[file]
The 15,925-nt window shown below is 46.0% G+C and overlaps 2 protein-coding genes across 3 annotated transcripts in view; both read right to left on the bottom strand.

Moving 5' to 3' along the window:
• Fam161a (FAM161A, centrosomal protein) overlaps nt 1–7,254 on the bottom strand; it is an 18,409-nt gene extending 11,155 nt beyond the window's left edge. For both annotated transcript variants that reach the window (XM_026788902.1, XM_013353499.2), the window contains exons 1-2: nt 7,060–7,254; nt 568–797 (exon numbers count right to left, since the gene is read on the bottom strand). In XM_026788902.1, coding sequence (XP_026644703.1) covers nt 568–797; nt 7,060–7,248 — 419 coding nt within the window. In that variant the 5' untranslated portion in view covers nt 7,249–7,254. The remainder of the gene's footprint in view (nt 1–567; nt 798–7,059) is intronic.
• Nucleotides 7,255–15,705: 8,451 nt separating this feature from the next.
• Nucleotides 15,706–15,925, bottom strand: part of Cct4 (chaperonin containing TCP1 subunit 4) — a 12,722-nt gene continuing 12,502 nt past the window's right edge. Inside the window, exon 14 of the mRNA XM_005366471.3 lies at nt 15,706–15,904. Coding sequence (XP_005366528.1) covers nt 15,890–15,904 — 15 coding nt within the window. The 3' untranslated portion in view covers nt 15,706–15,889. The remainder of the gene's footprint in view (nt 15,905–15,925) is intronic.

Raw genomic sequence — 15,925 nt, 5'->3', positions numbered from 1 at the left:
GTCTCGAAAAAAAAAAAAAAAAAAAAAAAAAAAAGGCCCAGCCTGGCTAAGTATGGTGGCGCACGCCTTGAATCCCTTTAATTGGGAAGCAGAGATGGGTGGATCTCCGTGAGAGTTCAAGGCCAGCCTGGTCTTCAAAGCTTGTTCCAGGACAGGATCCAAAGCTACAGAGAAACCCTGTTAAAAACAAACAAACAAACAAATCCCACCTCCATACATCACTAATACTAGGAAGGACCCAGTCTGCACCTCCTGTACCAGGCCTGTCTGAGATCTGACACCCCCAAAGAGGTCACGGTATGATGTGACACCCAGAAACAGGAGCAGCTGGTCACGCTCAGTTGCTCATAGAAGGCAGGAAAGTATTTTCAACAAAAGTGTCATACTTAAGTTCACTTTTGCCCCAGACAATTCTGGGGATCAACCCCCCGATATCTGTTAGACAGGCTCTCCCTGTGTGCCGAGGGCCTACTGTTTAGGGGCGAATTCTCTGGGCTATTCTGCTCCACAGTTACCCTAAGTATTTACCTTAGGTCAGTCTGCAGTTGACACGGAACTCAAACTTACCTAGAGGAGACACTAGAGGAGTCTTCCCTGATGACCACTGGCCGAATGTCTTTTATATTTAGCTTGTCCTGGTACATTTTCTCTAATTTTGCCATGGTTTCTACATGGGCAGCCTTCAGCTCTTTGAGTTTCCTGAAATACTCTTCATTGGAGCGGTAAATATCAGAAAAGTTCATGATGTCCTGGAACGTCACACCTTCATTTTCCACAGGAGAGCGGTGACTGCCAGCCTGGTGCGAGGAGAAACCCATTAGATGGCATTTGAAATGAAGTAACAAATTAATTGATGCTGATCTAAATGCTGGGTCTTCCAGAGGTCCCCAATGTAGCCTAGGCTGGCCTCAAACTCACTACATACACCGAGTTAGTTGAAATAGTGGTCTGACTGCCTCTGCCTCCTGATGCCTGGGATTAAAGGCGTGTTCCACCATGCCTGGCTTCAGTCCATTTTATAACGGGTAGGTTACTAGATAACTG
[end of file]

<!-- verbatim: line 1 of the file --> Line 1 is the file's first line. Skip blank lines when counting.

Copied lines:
The 15,925-nt window shown below is 46.0% G+C and overlaps 2 protein-coding genes across 3 annotated transcripts in view; both read right to left on the bottom strand.